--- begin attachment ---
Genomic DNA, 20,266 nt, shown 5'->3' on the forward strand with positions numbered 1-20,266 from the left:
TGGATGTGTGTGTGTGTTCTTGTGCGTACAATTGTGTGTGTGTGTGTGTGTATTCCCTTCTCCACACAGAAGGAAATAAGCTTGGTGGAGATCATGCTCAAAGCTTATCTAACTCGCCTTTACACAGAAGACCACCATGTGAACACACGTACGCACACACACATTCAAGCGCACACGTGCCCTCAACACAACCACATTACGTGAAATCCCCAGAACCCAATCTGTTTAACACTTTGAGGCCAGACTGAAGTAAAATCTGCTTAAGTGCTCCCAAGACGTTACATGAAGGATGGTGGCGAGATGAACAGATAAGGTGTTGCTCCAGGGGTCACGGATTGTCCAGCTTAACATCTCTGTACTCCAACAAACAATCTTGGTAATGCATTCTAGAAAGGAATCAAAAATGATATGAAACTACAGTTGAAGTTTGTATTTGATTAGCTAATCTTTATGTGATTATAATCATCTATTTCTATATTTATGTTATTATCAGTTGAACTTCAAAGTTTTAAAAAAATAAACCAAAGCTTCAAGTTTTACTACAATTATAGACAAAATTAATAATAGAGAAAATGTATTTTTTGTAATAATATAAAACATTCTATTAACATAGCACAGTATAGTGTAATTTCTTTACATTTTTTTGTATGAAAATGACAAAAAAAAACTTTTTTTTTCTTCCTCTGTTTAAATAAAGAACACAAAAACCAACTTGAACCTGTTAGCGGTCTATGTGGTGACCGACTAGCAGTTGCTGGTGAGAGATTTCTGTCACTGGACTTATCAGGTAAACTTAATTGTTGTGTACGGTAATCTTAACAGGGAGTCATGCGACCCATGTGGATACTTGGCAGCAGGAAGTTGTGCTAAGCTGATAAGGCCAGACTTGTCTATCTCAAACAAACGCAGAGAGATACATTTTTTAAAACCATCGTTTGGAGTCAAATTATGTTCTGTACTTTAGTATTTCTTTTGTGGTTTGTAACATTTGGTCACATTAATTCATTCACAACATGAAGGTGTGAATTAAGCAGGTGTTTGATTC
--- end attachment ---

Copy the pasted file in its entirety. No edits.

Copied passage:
Genomic DNA, 20,266 nt, shown 5'->3' on the forward strand with positions numbered 1-20,266 from the left:
TGGATGTGTGTGTGTGTTCTTGTGCGTACAATTGTGTGTGTGTGTGTGTGTATTCCCTTCTCCACACAGAAGGAAATAAGCTTGGTGGAGATCATGCTCAAAGCTTATCTAACTCGCCTTTACACAGAAGACCACCATGTGAACACACGTACGCACACACACATTCAAGCGCACACGTGCCCTCAACACAACCACATTACGTGAAATCCCCAGAACCCAATCTGTTTAACACTTTGAGGCCAGACTGAAGTAAAATCTGCTTAAGTGCTCCCAAGACGTTACATGAAGGATGGTGGCGAGATGAACAGATAAGGTGTTGCTCCAGGGGTCACGGATTGTCCAGCTTAACATCTCTGTACTCCAACAAACAATCTTGGTAATGCATTCTAGAAAGGAATCAAAAATGATATGAAACTACAGTTGAAGTTTGTATTTGATTAGCTAATCTTTATGTGATTATAATCATCTATTTCTATATTTATGTTATTATCAGTTGAACTTCAAAGTTTTAAAAAAATAAACCAAAGCTTCAAGTTTTACTACAATTATAGACAAAATTAATAATAGAGAAAATGTATTTTTTGTAATAATATAAAACATTCTATTAACATAGCACAGTATAGTGTAATTTCTTTACATTTTTTTGTATGAAAATGACAAAAAAAAACTTTTTTTTTCTTCCTCTGTTTAAATAAAGAACACAAAAACCAACTTGAACCTGTTAGCGGTCTATGTGGTGACCGACTAGCAGTTGCTGGTGAGAGATTTCTGTCACTGGACTTATCAGGTAAACTTAATTGTTGTGTACGGTAATCTTAACAGGGAGTCATGCGACCCATGTGGATACTTGGCAGCAGGAAGTTGTGCTAAGCTGATAAGGCCAGACTTGTCTATCTCAAACAAACGCAGAGAGATACATTTTTTAAAACCATCGTTTGGAGTCAAATTATGTTCTGTACTTTAGTATTTCTTTTGTGGTTTGTAACATTTGGTCACATTAATTCATTCACAACATGAAGGTGTGAATTAAGCAGGTGTTTGATTC